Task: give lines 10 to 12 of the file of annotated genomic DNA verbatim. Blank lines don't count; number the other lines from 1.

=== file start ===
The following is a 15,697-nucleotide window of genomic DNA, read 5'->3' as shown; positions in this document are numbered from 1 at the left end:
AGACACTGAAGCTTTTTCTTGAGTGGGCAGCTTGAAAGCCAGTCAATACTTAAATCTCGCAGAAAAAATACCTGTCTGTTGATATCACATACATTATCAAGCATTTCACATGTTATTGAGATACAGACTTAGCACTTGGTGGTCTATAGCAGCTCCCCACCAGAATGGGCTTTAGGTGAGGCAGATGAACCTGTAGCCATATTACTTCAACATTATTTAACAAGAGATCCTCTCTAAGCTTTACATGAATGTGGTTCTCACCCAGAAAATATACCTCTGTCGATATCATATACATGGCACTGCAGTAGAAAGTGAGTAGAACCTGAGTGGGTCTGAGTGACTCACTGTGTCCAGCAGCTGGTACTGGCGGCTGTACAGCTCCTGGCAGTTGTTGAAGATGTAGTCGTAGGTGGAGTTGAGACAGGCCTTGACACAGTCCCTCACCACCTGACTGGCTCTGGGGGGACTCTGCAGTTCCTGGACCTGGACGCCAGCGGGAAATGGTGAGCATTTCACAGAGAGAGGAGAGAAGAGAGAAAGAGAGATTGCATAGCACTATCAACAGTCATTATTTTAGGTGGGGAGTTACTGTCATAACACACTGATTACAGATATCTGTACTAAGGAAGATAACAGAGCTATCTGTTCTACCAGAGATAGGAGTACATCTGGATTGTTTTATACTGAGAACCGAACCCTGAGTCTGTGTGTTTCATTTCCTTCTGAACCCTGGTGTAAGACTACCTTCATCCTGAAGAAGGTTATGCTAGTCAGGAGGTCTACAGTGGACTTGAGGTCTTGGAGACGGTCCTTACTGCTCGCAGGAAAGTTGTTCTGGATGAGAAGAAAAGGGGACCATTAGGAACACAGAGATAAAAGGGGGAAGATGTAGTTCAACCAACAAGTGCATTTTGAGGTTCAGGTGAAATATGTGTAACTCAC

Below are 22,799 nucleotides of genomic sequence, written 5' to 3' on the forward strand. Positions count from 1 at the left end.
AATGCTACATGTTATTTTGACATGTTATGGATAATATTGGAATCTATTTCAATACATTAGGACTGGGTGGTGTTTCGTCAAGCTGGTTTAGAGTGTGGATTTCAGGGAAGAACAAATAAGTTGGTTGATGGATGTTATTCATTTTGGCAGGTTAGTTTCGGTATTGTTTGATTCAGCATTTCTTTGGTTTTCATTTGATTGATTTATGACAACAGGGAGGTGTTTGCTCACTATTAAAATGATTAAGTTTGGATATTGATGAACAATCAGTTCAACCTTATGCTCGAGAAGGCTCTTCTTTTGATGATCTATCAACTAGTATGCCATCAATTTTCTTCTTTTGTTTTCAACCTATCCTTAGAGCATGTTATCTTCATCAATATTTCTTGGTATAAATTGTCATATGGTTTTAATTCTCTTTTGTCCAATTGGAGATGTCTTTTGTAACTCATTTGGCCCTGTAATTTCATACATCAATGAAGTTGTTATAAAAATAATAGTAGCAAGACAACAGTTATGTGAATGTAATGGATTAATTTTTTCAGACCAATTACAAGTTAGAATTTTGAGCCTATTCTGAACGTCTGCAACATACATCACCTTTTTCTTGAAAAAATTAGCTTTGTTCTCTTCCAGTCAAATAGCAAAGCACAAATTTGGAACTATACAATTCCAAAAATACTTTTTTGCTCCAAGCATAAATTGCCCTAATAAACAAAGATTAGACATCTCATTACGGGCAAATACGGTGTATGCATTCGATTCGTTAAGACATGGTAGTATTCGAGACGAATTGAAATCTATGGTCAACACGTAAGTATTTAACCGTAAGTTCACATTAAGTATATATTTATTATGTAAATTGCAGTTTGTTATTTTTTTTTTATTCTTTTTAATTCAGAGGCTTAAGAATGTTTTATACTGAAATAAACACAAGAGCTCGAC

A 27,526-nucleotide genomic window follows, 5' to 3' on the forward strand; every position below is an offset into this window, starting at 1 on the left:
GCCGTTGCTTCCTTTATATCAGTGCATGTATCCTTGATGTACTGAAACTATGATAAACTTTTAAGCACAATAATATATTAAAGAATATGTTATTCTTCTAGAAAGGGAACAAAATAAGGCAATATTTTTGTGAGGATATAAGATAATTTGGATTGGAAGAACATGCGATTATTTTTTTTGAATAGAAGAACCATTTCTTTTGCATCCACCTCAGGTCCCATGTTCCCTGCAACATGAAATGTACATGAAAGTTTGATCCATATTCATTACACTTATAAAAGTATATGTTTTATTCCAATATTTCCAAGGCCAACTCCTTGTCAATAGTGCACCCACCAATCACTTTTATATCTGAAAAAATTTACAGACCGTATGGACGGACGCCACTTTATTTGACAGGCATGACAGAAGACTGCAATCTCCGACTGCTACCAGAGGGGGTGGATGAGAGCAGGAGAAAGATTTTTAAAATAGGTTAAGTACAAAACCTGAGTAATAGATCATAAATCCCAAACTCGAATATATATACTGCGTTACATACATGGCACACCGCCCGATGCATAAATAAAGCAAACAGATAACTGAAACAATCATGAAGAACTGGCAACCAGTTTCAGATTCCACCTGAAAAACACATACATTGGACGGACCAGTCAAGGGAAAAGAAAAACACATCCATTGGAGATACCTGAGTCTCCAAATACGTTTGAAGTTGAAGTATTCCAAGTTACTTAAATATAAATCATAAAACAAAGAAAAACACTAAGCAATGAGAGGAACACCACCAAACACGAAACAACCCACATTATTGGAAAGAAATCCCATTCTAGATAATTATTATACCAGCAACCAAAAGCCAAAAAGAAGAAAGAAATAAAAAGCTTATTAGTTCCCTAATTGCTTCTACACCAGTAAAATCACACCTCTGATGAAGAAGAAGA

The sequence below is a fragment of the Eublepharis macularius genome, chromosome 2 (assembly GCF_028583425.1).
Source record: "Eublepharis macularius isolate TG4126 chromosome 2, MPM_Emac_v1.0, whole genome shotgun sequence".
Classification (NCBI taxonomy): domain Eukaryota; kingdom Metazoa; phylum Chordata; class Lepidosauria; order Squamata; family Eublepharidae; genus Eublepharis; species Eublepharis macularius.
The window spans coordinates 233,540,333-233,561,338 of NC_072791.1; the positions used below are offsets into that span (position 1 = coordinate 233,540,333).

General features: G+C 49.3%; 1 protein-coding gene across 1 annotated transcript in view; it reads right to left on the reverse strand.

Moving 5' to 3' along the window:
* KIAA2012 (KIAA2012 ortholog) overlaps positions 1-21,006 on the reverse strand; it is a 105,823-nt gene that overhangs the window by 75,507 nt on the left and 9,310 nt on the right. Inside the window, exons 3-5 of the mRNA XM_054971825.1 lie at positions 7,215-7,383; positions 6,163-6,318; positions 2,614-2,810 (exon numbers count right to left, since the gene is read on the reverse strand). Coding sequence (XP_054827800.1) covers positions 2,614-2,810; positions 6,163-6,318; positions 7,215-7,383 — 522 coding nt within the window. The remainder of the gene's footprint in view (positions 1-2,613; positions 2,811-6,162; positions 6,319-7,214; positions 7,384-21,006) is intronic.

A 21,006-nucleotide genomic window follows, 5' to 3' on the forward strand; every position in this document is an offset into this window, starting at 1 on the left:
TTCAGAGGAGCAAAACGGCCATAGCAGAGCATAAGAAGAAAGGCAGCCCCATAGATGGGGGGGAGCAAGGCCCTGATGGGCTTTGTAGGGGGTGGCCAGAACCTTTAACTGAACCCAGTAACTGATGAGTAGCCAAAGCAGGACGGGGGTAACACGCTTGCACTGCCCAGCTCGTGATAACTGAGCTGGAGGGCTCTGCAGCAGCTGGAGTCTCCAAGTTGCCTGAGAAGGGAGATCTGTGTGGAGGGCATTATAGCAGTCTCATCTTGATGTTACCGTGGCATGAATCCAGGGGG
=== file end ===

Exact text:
The window spans coordinates 233,540,333-233,561,338 of NC_072791.1; the positions used below are offsets into that span (position 1 = coordinate 233,540,333).

General features: G+C 49.3%; 1 protein-coding gene across 1 annotated transcript in view; it reads right to left on the reverse strand.

Moving 5' to 3' along the window: